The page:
"Because they want to teach you about their culture"

Analyzing effective mentoring conversations between culturally responsible mentors and secondary science teachers of indigenous students in mainstream schools

Research output: Contribution to journalArticle

6 Citations (Scopus)

Abstract

Te Kotahitanga is an educational reform project in Aotearoa/New Zealand demonstrated to have significantly impacted the participation, achievement, and retention of indigenous Ma¯ori students in secondary schools. In this paper, I share results from a study of culturally responsible mentoring at 4 different schools participating in the Te Kotahitanga reform project. Specifically, I investigated how Te Kotahitanga facilitators (i.e., site-based mentors/instructional coaches) engage novice and experienced science teachers in reflective conversations around culturally sustaining science instruction for indigenous students. I identify four key themes from these mentoring conversations that can serve as a useful framework for culturally responsible mentoring in science.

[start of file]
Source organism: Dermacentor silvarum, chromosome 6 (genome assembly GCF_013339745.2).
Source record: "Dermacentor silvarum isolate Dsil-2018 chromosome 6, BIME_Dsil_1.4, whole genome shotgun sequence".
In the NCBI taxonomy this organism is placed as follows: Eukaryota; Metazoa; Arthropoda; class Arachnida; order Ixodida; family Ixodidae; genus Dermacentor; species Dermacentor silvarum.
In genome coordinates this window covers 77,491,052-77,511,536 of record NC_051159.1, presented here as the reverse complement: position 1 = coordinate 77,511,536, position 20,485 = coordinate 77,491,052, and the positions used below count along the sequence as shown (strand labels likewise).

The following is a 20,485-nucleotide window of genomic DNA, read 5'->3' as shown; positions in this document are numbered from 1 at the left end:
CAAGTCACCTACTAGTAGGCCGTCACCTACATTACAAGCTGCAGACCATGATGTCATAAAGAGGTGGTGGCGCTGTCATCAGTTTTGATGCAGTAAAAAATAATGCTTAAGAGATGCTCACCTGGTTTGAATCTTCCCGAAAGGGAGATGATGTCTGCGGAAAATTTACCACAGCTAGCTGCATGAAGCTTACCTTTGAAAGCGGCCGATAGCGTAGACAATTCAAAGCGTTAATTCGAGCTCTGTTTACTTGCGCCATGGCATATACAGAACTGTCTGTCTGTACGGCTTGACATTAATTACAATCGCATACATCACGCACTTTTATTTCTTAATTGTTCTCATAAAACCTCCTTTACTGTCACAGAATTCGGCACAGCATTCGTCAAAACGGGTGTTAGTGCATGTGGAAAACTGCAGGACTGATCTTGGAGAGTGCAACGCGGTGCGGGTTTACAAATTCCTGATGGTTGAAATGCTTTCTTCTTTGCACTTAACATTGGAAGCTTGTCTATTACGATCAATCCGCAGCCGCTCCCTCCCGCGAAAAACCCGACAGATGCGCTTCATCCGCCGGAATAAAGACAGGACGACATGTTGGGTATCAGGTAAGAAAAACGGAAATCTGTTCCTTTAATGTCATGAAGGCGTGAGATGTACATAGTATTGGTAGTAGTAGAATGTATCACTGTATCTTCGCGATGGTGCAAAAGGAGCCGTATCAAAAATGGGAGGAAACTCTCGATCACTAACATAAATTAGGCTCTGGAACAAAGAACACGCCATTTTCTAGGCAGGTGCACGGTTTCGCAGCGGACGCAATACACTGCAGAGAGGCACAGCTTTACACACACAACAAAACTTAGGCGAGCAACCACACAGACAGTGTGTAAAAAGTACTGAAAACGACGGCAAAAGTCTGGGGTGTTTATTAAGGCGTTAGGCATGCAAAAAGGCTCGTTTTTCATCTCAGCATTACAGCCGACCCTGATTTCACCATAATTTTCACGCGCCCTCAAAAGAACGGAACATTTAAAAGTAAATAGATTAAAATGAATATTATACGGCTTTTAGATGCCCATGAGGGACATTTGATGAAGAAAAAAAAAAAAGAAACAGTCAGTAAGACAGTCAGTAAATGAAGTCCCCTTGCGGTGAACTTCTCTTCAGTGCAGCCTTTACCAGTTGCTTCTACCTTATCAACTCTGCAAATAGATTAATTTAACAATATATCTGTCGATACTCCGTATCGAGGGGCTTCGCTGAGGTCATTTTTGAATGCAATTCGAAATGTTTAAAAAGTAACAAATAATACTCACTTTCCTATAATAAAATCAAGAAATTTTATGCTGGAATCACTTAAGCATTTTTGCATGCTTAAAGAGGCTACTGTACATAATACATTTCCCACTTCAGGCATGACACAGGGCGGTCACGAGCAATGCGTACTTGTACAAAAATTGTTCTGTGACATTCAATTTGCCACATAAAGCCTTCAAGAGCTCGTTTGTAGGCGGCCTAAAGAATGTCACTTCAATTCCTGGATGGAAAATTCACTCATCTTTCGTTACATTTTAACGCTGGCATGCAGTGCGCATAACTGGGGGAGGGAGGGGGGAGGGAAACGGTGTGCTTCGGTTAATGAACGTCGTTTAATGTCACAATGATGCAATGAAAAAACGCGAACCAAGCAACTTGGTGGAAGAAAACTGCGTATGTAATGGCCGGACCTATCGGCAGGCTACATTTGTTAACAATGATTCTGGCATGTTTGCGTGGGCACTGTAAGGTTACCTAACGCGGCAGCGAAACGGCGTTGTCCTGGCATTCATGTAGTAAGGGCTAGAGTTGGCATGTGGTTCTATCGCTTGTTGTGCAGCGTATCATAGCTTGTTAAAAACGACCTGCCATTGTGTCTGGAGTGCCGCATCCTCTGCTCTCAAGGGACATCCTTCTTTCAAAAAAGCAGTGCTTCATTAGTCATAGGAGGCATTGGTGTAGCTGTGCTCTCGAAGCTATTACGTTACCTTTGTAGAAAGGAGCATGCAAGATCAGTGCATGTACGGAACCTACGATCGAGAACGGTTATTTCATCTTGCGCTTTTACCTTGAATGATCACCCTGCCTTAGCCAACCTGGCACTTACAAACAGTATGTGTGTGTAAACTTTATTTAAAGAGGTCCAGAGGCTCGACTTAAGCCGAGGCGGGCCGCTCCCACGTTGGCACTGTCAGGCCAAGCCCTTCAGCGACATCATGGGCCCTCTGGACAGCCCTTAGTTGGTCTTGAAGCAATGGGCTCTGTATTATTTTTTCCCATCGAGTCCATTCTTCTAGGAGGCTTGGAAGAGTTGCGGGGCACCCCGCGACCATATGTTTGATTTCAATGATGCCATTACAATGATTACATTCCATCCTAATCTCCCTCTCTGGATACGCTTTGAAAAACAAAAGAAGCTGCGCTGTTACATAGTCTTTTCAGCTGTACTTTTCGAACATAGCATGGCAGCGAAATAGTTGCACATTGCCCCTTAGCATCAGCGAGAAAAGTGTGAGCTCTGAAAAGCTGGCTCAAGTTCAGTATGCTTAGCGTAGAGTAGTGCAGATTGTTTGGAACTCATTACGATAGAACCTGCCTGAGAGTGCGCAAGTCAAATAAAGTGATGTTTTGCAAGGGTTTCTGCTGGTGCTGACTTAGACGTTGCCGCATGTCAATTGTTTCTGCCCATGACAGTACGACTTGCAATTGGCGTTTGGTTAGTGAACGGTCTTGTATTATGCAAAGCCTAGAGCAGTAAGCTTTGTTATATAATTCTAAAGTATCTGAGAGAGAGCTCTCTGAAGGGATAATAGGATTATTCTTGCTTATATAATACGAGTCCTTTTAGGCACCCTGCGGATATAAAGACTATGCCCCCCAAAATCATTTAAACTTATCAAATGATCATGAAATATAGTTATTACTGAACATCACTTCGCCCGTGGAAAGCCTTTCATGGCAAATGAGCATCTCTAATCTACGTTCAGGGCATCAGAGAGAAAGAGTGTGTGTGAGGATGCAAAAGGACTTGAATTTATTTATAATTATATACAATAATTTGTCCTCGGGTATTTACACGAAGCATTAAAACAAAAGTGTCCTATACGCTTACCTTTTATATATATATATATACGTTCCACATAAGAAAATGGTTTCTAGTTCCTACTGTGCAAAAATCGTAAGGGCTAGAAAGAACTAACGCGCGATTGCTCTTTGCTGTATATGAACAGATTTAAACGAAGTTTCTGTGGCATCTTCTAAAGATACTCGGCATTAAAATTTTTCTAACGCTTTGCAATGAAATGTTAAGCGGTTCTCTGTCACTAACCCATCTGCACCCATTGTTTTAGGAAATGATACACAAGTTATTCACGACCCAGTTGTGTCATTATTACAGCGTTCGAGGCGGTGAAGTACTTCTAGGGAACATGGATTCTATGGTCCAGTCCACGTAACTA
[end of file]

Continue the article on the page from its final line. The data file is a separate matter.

Original languageEnglish (US)
Pages (from-to)1325-1361
Number of pages37
JournalJournal of Research in Science Teaching
Volume52
Issue number10
DOIs
StatePublished - Dec 1 2015

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mentoring
conversation
teacher
science
school
student
educational reform
coach
New Zealand
secondary school
instruction
reform
participation

Keywords

  • critical race theory
  • diversity
  • education reform
  • equity
  • indigenous science education
  • mentoring
  • professional development

ASJC Scopus subject areas

  • Education

Cite this

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